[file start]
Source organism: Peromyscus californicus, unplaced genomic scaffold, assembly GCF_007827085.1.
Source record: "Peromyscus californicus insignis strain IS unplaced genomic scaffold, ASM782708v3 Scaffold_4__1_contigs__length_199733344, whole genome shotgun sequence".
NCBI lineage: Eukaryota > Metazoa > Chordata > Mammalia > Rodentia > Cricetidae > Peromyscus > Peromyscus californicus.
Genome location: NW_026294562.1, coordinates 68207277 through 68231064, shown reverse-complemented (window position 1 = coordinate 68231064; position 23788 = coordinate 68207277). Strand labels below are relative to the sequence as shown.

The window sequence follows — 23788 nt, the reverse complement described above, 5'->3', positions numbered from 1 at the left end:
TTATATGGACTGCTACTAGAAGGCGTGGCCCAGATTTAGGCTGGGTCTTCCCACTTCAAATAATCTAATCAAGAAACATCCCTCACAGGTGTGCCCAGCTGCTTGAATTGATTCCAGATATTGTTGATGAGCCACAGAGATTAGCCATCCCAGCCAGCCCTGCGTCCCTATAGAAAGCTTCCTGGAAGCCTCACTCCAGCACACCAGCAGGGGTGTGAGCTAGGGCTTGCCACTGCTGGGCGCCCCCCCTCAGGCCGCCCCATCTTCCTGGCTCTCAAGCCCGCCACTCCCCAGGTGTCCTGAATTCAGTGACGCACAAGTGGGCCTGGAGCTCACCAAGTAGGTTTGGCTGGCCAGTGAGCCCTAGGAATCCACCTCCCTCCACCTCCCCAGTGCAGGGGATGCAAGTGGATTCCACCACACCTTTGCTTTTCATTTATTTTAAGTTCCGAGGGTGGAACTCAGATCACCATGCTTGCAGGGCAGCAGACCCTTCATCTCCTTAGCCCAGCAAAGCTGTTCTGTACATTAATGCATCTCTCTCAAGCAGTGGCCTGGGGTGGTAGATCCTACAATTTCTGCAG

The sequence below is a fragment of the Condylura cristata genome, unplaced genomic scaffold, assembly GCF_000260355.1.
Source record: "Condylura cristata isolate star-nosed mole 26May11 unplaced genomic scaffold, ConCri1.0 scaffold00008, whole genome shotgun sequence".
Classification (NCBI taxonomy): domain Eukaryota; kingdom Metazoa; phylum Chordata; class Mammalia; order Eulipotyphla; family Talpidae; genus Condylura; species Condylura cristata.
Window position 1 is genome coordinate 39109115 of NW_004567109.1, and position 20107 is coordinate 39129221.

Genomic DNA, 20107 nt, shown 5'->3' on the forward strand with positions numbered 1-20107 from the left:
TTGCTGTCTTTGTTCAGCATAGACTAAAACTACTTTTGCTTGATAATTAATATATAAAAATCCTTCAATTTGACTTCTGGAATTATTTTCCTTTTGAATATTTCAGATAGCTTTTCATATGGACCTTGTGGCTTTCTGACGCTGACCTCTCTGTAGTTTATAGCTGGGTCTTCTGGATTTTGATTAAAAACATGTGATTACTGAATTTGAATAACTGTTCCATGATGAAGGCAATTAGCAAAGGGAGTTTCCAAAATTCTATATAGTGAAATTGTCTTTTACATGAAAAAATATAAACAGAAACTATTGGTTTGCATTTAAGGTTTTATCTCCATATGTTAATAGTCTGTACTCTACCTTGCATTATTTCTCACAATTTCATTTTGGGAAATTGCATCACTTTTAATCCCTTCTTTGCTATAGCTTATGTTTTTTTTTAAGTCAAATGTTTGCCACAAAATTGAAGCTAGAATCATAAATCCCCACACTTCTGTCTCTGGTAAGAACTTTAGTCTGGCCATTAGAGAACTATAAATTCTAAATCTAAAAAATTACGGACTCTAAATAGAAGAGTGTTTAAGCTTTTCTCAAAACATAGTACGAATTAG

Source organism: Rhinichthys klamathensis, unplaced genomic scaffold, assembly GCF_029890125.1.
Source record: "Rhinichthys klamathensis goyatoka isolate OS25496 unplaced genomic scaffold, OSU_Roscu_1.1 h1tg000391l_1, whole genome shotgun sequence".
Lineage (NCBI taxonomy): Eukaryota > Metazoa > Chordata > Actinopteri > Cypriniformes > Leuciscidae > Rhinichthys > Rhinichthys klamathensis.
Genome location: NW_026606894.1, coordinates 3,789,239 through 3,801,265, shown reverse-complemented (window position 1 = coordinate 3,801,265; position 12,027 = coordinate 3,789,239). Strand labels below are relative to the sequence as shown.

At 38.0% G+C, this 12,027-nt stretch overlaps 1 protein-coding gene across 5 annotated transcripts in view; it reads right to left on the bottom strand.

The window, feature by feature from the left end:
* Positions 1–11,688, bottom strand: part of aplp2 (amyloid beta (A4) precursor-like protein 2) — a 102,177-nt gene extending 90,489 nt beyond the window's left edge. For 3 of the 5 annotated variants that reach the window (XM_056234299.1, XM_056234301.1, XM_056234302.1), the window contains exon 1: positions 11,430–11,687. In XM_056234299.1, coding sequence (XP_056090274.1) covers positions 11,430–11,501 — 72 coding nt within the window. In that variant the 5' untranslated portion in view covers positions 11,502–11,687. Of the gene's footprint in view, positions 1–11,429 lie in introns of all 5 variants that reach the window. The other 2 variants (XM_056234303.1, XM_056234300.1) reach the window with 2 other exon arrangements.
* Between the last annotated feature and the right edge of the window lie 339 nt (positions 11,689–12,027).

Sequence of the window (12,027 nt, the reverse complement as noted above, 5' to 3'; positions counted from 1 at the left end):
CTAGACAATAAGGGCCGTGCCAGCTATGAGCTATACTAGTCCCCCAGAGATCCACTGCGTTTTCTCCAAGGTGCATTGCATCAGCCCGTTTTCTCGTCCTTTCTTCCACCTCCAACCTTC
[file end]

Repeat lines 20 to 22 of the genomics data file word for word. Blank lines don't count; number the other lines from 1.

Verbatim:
* Between the last annotated feature and the right edge of the window lie 339 nt (positions 11,689–12,027).

Sequence of the window (12,027 nt, the reverse complement as noted above, 5' to 3'; positions counted from 1 at the left end):
CTAGACAATAAGGGCCGTGCCAGCTATGAGCTATACTAGTCCCCCAGAGATCCACTGCGTTTTCTCCAAGGTGCATTGCATCAGCCCGTTTTCTCGTCCTTTCTTCCACCTCCAACCTTC